There's two ways to do it. One is on top using like a frog, a Hollow Body Frog, just skittering across the top. A spoon will do that too. Or you can punch it. Punching means you use a Texas rig bait, typically a slender bait. I like to use Senkos because they're really just a slender bait. But like a Rage Bug works really well. And a heavier weight, like a half ounce to an ounce and a half, depending on how thick that canopy is. But you throw it up in the air and let it land on the canopy and literally, it'll go nose first and punch through the canopy and the fish will be underneath there.
Couple things about that. Now, sometimes as soon as it punches through, whack, you'll get hit. So, you got to set the hook right away. You got to use stout equipment, man. You're talking heavy, a 7'6", 7'8", heavy power rod with 50-pound braid. You got to get them out of that cover. But be prepared for that bait to get hit as soon as it punches through the cover. Now, if it doesn't, you can get it on the bottom, you can fish it just like you normally would any plastic worm, just kind of jig it up off the bottom a little bit.
And what I like to do is I like to give violent pops because, again, fish are very active at this time, you don't need to slowly entice them. Let it sit on the bottom, give it a good... the pauses are longer. Because I feel the bass are cruising around looking for prey and so you wait and you wait and then you give it a pop and they react right away, immediately. It's just a reaction bite, boom, and they nail it. So, you pop it and you let it flutter back down. If you don't get bit and you wait, give it a good 15, 30 seconds, pop it again, and be ready for that strike.
Now, if that doesn't work, sometimes the bass are right up under the canopy along with all the bait fish. They're right up under, they're feeding on the insects and larvae and other things that's there. And so, they won't be on the bottom. So, you're fishing below them in that case. So, do the opposite. It's the same technique, but the mirror image of it. Now you bring it up to the canopy and you let it suddenly drop and you bring it back up, up to the canopy and then let it drop real fast. That can elicit a reaction strike as well. So, a lot of guys don't do that and they're missing out. So, try that if those other techniques aren't working. But that's how you can fish that thick vegetation with those lures.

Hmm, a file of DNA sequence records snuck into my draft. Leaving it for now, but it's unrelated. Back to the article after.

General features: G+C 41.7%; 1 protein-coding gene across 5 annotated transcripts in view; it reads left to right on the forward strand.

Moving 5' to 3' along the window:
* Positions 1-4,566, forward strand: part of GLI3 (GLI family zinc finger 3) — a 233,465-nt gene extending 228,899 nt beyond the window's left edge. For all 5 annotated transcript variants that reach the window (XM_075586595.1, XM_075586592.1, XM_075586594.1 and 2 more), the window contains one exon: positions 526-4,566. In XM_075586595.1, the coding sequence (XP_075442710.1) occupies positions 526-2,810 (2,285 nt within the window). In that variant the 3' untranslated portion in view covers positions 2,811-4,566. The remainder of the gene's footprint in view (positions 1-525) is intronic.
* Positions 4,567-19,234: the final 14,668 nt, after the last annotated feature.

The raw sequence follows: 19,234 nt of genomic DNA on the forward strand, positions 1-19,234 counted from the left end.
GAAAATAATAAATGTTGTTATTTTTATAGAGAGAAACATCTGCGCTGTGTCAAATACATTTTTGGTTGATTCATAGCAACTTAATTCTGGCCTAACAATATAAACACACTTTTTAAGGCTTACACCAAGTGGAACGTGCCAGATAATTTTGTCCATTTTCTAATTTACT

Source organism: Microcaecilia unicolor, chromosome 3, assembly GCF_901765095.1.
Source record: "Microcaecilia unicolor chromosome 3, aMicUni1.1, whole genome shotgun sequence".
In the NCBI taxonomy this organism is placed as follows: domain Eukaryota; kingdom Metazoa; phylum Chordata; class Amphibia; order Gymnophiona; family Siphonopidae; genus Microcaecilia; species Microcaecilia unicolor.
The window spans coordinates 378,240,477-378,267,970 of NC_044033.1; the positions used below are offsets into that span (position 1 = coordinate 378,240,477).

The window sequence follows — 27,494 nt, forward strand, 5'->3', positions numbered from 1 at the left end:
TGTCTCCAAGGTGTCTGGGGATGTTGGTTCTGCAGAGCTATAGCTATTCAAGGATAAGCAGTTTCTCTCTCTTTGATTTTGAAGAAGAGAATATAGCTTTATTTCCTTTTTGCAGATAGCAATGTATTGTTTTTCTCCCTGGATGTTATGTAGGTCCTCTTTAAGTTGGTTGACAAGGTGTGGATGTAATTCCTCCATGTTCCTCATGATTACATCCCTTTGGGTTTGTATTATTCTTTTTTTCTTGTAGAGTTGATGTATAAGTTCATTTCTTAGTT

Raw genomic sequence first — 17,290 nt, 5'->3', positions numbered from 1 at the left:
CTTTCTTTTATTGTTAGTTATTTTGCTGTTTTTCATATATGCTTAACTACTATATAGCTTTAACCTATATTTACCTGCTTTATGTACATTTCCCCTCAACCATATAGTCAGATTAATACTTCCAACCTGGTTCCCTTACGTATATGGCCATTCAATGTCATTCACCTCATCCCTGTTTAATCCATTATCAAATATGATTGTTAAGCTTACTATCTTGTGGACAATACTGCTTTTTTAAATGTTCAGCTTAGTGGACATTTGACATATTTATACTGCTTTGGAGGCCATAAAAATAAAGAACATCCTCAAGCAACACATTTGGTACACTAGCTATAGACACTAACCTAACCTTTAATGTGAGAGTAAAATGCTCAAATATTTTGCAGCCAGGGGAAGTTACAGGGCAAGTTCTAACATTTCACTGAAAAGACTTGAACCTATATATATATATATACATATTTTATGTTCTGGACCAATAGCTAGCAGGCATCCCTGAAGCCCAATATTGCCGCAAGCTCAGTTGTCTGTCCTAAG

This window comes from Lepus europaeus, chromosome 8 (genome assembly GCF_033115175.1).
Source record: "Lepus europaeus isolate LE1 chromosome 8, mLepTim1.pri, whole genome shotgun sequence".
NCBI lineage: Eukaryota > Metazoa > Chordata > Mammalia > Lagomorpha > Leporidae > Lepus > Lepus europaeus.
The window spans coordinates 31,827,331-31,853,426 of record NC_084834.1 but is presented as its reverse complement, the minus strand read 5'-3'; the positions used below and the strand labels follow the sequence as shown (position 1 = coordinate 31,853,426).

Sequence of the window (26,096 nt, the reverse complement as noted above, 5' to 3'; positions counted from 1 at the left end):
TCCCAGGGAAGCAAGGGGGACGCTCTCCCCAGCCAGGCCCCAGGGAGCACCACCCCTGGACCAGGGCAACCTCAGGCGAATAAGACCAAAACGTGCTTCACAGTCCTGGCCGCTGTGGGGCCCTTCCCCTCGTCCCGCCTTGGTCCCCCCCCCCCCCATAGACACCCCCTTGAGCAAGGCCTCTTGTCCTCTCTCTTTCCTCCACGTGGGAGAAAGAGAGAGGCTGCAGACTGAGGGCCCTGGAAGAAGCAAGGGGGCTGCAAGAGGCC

The opposite, you know, going shallow is to go deep. And some guys don't like doing that, some guys love fishing deep. And deep can be an excellent way to catch fish during the hot heat of the summer, bright days like this. Bluebird skies, not a cloud anywhere. Deeper water, 15 feet or deeper, fishing humps, ridges, ledges, inside creek bends. Creek channels that come swing in next to the shoreline, those are all hot spots you can fish, particularly if you can find vegetation around it or some kind of cover like boulders or logs, something like that. I like to find a hump that's got a little vegetation on top with some bait fishing around it. You know those bass are around there somewhere. They're on the sides. They might be down at the right of the edges and on the bottom. Somewhere around there are going to be the bass.
So, the best way to fish those are like with a Carolina Rig, with any kind of plastic bait behind there. Take your pick. I like to use Rage Hogs, I like to use Rage Bugs, I'll even use Senkos and throw them back there. Trail behind a Carolina Rig, a drop shot or split shot rig works really well for that too. You can get that bait and really work that area thoroughly and milk out every fish using smaller baits. Using 3-inch, 4-inch Finesse Worms that can be deadly. A little minnow-sized bait, so it's 3-inch minnow size. Bass are gorging on minnows this time of year, so a minnow imitator on a drop shot or on a split shot can be deadly.
If you can get down there with a deep-diving crankbait, some crankbaits dive as deep as 30 feet, that can also be an option. Get it down there and bang it off the bottom and off that cover and get it to bounce irregularly off that structure, and you can elicit strikes that way. Jigging Spoons are one other thing that kind of comes into play this time of year. Jigging Spoons do two things. One, you can get it down towards the bottom. You just, again, you flip it up the bottom and let it flutter back down like I mentioned under those canopies. But also, if you find schools of bass that are out suspended away from any kind of cover, they may be in 40 feet of water suspending in 20 or 15, you can get that spoon down there and jig it through there. and get a bite that way.
One quick little tip in that is you can sometimes just let the spoon down there and just hold on with your rod. Make sure it's on a swivel, snap swivel, and that spoon will just slowly move and just slowly, just a little, ever so slightly make movements and sit it right there in that school of fish. And one of them eventually is gonna bite it. So that's another way to do it. Doodling is another technique. I should make a video about that. But that's another technique. Look it up on our website. I do have an article about doodling.
So those are the ways you can catch fish during the summertime. Take your pick, go out there, have yourself a ball. For more tips and tricks like this, visit Bassresource.com.